Nick Bowling AID

Nick picked out an animal book for one of his choice activities….

Nick reading AID

Nick stole his teacher’s chair when she got up.  Looks like he’s  making himself at home.  Now all he needs is a crown. 🙂

Nick chair AID

Here’s Nick’s reaction when his job coach asked if he liked his new school.  A fist pump with a big yay! 🙂

Nick fist bump AID

Week one of the transition to the adult day program was a success. A special thank you to Jodi, his job coach for providing the pictures above!  I’m so pleased that he is happy there and the activities keep him busy, productive and most of all, happy 🙂  There are a few more wrinkles to iron out, but progress is being made for this to be a success for Nick.  That’s what is in my noggin this week.


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Posted in Autism, Down syndrome, Education and Special Needs

Blog #132~Countdown to the End of School

#132~Countdown to the End of School


The clock is ticking, and rapidly might I add.  Coming off the holidays, I’ve hit the ground running.  You see in less than a month my son, Nick will be aging out of the school system.  He is 21 years old and has Down syndrome and autism.  The day before his 22nd birthday will be the final day that the little yellow bus stops coming to the door.


We’ve been preparing for this day for months.  The post-secondary transition program he is attending (STEPS) has done an excellent job to map out a plan for this to be a seamless transition.  Last Friday, Nick visited the new facility (an adult day program).  His speech therapists took pictures and made a social story for Nick.  A person with autism benefits from having a visual schedule.  If they can see it, they can understand it.  This helps with reducing anxiety levels.  Here are a few of pictures from the social story:

Adult Day program site……


Nick in the gym….

Nick gym

Nick will have a recycling job, elbows to that!

Nick recycling

Starting this week, Nick will be going to the new facility for half the day on Tuesday and Thursday.  The next couple of weeks he will expand his time there.

The other piece of the puzzle is transportation.  We have to insure that Nick can utilize the Ride DuPage successfully on his own. He will be doing some practice runs with his job coach. Then, if all goes well on his own with someone to meet him at curbside. We have requested a car to pick up rather than a bus.  This is the piece of the puzzle that keeps me up at night.  It’s uncharted territory that is giving me anxiety.  Nick actually does well in the car as he likes to be on the go.  Just make sure the window and door locks are set, he has some tappers to stim on and nothing to throw at the driver. I should pick up some Windex wipes so he can wipe the snot rockets off the window as well.  🙂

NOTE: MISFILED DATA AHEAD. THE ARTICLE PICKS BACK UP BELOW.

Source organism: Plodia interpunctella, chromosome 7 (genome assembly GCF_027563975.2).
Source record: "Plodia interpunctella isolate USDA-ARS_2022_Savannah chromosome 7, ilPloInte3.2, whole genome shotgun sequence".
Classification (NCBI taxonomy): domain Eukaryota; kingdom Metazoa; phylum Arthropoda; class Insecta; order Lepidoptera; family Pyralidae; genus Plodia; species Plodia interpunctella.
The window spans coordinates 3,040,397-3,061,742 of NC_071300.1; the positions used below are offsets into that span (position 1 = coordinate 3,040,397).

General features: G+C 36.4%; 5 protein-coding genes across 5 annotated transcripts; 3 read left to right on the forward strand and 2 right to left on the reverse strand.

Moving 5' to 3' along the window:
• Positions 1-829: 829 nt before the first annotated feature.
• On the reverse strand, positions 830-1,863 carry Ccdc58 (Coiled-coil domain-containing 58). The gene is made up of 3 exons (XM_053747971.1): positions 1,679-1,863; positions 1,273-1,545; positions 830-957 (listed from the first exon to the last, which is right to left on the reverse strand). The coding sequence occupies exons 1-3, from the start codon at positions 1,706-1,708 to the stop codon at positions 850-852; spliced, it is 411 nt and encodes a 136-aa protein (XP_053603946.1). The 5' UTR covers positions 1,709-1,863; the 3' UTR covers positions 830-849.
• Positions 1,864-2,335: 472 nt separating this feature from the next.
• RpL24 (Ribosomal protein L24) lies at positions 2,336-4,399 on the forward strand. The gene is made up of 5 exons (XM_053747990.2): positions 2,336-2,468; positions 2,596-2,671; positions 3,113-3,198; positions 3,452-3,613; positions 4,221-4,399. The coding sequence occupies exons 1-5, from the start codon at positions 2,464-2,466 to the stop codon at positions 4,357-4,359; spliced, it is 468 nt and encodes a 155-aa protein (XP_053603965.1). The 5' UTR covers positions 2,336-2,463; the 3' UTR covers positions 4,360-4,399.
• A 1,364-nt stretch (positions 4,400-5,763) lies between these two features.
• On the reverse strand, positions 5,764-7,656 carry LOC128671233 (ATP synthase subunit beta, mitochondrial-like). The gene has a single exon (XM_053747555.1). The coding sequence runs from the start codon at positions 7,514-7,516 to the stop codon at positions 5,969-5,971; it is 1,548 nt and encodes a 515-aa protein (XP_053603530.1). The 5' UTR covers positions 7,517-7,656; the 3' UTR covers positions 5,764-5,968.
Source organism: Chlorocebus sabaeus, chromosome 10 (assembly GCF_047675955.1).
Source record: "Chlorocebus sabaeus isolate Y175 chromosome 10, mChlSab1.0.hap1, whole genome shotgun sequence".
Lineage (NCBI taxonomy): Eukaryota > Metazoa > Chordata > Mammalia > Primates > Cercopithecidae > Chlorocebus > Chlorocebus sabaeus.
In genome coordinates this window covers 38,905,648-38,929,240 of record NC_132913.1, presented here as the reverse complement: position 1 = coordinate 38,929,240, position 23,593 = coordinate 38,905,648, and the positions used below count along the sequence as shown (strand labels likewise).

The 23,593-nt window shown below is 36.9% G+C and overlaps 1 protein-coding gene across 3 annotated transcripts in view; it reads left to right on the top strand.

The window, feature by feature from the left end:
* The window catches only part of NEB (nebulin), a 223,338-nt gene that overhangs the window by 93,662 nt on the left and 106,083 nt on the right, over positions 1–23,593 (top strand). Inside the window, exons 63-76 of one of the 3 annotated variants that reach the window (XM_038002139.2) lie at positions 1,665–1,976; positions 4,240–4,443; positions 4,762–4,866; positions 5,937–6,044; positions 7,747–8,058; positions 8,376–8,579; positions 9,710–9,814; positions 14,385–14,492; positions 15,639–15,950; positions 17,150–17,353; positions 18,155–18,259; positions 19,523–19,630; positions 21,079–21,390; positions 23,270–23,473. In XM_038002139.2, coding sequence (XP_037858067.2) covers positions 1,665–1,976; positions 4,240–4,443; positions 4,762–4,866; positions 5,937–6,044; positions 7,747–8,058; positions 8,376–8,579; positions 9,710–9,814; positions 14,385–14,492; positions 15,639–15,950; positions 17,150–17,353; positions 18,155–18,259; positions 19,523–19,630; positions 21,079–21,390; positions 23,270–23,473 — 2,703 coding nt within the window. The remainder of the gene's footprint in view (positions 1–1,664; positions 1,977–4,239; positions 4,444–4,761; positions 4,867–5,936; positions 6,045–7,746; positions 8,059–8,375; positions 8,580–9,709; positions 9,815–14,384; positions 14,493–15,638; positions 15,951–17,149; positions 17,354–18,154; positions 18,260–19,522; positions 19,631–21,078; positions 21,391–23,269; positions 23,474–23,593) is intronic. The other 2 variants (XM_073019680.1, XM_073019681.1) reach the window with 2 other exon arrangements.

As the clock is ticking, I’m busy getting him to doctor and dentist appointments, arranging for a new  talker device and case (his current AAC device has to be given back to STEPS) and working with insurance to hopefully get speech and occupational therapy set up in his  new program.  In addition, the waiver to which Nick receives funding thru the state will need to be switched from the child to the adult waiver (which will increase his funds to support the day program).  The pressure is on, this needs to work, it has to work.  Nick needs to be in a structured program.  And this is an excellent one with a caring and qualified staff.  And I need to keep teaching my fitness classes and have my own life (and sanity).  Wish us luck, that’s what is in my “nervous” noggin this week.


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Posted in Autism, Down syndrome, Education and Special Needs

Blog #130~Documentary “Graduating Peter”

Blog #130~ Documentary “Graduating Peter”

Over the weekend, I watched a documentary on HBO called “Graduating Peter”.   Actually I’ve seen it before many years ago, but have a new perspective on it now that my son is older. My son Nick is 21 years old and has Down syndrome and autism.  The original documentary which won an Academy Award in 1992 was “Educating Peter”.  Peter Gwazdauskas, a special needs boy with Down syndrome, was the first student to go into the inclusion classroom in his school district.  Federal law states that special needs students should be educated with regularly developing students in traditional schools. Peter’s first half of the school year was not going well, (due to behaviors such as making loud noises, rolling around on the floor, and being injurious towards other students in class).  But he made improvements and gained acceptance as time went on.

Peter in elementary school in Blacksburg, Virginia….